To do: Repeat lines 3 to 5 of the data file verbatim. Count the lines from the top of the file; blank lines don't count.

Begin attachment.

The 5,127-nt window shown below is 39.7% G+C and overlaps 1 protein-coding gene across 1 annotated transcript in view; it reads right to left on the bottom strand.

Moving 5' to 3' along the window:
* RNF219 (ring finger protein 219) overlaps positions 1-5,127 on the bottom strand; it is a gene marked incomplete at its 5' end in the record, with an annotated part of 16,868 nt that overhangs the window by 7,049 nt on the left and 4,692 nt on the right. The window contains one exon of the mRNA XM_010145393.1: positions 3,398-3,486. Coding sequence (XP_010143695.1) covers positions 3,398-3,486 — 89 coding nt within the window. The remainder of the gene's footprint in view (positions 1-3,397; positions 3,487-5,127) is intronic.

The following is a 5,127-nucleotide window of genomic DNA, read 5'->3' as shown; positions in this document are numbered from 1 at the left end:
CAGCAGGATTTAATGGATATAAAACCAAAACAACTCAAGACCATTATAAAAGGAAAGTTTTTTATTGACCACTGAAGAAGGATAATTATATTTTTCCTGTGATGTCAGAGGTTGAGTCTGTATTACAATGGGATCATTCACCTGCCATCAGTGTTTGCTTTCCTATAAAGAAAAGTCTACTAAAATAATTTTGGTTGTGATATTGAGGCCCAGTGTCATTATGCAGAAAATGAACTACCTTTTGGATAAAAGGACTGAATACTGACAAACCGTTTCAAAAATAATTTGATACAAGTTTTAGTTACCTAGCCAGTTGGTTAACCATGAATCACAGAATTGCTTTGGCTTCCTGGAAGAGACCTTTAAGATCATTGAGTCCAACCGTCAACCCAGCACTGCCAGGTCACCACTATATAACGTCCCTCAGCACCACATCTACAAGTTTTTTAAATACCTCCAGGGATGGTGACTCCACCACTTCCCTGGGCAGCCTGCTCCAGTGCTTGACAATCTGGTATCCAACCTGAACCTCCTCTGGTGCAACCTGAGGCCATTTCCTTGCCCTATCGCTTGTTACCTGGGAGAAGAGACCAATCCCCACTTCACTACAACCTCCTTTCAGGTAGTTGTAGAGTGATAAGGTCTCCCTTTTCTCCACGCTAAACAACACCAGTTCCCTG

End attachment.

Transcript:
* RNF219 (ring finger protein 219) overlaps positions 1-5,127 on the bottom strand; it is a gene marked incomplete at its 5' end in the record, with an annotated part of 16,868 nt that overhangs the window by 7,049 nt on the left and 4,692 nt on the right. The window contains one exon of the mRNA XM_010145393.1: positions 3,398-3,486. Coding sequence (XP_010143695.1) covers positions 3,398-3,486 — 89 coding nt within the window. The remainder of the gene's footprint in view (positions 1-3,397; positions 3,487-5,127) is intronic.

The following is a 5,127-nucleotide window of genomic DNA, read 5'->3' as shown; positions in this document are numbered from 1 at the left end:
CAGCAGGATTTAATGGATATAAAACCAAAACAACTCAAGACCATTATAAAAGGAAAGTTTTTTATTGACCACTGAAGAAGGATAATTATATTTTTCCTGTGATGTCAGAGGTTGAGTCTGTATTACAATGGGATCATTCACCTGCCATCAGTGTTTGCTTTCCTATAAAGAAAAGTCTACTAAAATAATTTTGGTTGTGATATTGAGGCCCAGTGTCATTATGCAGAAAATGAACTACCTTTTGGATAAAAGGACTGAATACTGACAAACCGTTTCAAAAATAATTTGATACAAGTTTTAGTTACCTAGCCAGTTGGTTAACCATGAATCACAGAATTGCTTTGGCTTCCTGGAAGAGACCTTTAAGATCATTGAGTCCAACCGTCAACCCAGCACTGCCAGGTCACCACTATATAACGTCCCTCAGCACCACATCTACAAGTTTTTTAAATACCTCCAGGGATGGTGACTCCACCACTTCCCTGGGCAGCCTGCTCCAGTGCTTGACAATCTGGTATCCAACCTGAACCTCCTCTGGTGCAACCTGAGGCCATTTCCTTGCCCTATCGCTTGTTACCTGGGAGAAGAGACCAATCCCCACTTCACTACAACCTCCTTTCAGGTAGTTGTAGAGTGATAAGGTCTCCCTTTTCTCCACGCTAAACAACACCAGTTCCCTG